Tuesday, February 19, 2008
Microsoft has offered its development and design tools to students for free and in a move announced yesterday the company will open these tools to as many as many as 1 billion high school and college students.
The Microsoft tools, in the DreamSpark program, is available to 35 million college students in the U.S., China, Belgium, Finland, France, Germany, Spain, Sweden, Switzerland and the U.K.
The tools are ones that young people can build a career around or they can just build fun software for themselves. The basics of good software architecture and the data structures have been consistent for the last 30 years and therefore the skills of design and recognizing good code, is a valuable skill to have for the 21st Century.
DreamSpark is available to students of technology, design, math science and engineering, and students can access Visual Studio 2005 Professional Edition, Visual Studio 2008 Professional Edition, and XNA Game Studio 2.0. As a part of the package students are also eligible for a free 12-month academic membership to the XNA Creators Club.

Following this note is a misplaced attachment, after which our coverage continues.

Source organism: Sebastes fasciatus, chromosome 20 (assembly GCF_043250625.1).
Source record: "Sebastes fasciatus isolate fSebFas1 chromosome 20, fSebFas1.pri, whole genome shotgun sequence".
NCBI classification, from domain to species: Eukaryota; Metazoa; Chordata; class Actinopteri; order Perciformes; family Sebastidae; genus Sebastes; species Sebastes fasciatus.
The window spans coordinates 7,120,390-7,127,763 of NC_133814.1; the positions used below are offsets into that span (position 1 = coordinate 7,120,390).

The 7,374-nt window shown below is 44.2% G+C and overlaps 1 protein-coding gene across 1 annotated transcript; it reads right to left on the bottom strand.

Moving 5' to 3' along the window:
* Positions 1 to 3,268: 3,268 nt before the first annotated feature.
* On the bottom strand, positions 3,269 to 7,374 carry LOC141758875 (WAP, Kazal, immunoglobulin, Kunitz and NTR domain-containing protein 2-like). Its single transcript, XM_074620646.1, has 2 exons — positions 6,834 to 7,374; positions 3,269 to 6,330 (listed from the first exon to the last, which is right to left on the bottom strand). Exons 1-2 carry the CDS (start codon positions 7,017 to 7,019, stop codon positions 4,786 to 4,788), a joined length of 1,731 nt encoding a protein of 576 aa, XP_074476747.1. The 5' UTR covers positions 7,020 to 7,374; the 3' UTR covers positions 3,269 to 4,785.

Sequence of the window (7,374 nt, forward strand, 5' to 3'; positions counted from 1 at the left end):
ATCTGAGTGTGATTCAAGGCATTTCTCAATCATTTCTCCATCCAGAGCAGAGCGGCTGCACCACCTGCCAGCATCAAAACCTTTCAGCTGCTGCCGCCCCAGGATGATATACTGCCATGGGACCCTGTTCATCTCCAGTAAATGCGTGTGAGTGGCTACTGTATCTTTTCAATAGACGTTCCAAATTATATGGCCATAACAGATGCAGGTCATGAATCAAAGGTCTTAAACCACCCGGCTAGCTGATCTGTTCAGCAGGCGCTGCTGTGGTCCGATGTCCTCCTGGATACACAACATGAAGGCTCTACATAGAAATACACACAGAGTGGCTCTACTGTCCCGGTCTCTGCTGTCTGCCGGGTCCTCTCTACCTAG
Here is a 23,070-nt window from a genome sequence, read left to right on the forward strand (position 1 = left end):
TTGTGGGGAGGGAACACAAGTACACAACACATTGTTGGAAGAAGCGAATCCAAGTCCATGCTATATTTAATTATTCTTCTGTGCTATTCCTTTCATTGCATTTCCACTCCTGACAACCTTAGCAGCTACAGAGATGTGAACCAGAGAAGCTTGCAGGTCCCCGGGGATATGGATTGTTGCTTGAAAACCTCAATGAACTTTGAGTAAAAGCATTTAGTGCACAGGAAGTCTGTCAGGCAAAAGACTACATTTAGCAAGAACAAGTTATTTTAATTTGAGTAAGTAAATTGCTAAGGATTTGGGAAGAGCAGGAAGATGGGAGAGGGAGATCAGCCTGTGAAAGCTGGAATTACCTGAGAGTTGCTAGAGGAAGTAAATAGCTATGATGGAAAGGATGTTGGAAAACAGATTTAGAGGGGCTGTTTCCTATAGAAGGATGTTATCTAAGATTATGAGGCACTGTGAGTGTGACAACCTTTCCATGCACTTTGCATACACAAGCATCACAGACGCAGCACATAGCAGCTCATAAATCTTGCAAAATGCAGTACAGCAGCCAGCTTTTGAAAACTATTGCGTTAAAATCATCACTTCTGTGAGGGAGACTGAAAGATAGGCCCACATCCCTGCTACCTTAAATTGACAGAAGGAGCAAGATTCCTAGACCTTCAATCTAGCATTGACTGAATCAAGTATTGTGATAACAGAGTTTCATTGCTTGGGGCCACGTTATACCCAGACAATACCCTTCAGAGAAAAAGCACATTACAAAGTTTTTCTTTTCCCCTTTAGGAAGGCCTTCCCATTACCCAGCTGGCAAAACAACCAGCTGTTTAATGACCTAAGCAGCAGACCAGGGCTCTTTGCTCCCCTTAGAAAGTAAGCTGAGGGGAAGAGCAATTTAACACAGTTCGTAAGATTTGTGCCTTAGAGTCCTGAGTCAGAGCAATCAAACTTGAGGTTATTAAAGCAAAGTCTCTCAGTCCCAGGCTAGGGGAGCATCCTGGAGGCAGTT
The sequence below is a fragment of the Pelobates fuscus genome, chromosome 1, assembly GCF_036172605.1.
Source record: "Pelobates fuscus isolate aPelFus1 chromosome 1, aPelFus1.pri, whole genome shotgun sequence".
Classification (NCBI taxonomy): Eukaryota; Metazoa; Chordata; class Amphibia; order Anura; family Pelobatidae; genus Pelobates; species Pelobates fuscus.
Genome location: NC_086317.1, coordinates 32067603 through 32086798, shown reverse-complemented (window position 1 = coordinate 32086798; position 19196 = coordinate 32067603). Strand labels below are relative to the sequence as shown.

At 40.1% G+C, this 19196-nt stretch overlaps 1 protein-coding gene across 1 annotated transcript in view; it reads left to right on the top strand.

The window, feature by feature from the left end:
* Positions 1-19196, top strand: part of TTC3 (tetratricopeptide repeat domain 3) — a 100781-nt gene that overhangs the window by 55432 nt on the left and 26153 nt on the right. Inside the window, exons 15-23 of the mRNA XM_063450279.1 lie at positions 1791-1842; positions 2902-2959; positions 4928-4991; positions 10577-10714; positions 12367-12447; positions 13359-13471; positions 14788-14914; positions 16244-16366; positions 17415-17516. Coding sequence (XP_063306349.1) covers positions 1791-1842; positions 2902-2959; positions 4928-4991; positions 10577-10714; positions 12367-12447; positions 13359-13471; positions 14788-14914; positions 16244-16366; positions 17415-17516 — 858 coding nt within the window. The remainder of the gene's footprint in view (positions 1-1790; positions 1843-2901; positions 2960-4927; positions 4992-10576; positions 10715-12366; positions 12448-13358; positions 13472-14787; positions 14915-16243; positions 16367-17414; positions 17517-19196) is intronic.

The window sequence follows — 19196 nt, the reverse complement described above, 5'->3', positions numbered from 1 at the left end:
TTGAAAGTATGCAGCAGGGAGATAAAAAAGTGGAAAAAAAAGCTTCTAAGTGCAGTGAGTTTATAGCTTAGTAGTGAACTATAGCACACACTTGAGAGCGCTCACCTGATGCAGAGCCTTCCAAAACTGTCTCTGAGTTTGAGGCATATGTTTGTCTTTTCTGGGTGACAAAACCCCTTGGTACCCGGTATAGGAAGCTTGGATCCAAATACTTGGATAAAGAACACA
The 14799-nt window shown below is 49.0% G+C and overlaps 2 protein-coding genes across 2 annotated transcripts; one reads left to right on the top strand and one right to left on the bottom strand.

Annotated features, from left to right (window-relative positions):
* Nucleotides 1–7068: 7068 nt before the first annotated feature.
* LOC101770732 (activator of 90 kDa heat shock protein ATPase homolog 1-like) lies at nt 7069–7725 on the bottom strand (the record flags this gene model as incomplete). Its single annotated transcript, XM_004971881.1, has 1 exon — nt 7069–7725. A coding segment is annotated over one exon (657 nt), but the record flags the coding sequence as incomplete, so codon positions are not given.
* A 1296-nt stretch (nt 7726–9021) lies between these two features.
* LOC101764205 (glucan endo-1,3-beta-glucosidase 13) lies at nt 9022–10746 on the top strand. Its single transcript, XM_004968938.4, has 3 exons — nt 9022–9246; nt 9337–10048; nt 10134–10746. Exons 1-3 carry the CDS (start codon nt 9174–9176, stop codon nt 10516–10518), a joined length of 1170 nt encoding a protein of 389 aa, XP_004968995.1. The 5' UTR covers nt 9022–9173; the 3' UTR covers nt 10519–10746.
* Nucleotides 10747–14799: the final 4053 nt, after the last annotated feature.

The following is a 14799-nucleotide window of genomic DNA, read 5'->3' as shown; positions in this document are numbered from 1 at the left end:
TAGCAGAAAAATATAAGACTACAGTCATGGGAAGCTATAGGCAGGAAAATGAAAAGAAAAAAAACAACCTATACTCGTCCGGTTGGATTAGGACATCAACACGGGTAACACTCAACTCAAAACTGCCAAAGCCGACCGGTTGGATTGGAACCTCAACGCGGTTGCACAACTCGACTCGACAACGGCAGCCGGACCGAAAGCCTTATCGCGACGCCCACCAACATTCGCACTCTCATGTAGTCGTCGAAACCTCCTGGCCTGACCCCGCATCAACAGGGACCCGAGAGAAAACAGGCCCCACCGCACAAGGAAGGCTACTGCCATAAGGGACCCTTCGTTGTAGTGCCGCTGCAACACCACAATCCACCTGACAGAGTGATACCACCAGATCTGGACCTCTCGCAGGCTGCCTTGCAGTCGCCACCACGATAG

The program will also include Microsoft's Expression Studio design tools, including Expression Web, Expression Blend, Expression Design and Expression Media. Students also can access SQL Server 2005 Developer Edition and Windows Server Standard Edition for free.
The timetable for roll-out of the program is six months when Microsoft plans to expand DreamSpark to college students in Australia, the Czech Republic, Estonia, Japan, Lithuania, Latvia, Slovakia, and more countries in the Americas, Asia and Europe. The program will be extended to high school students by the third quarter of 2008.
Microsoft works with academic institutions, governments, and student organizations, such as the International Student Identity Card Association, to ensure the necessary local student identity-verification technology infrastructure exists to provide access to DreamSpark.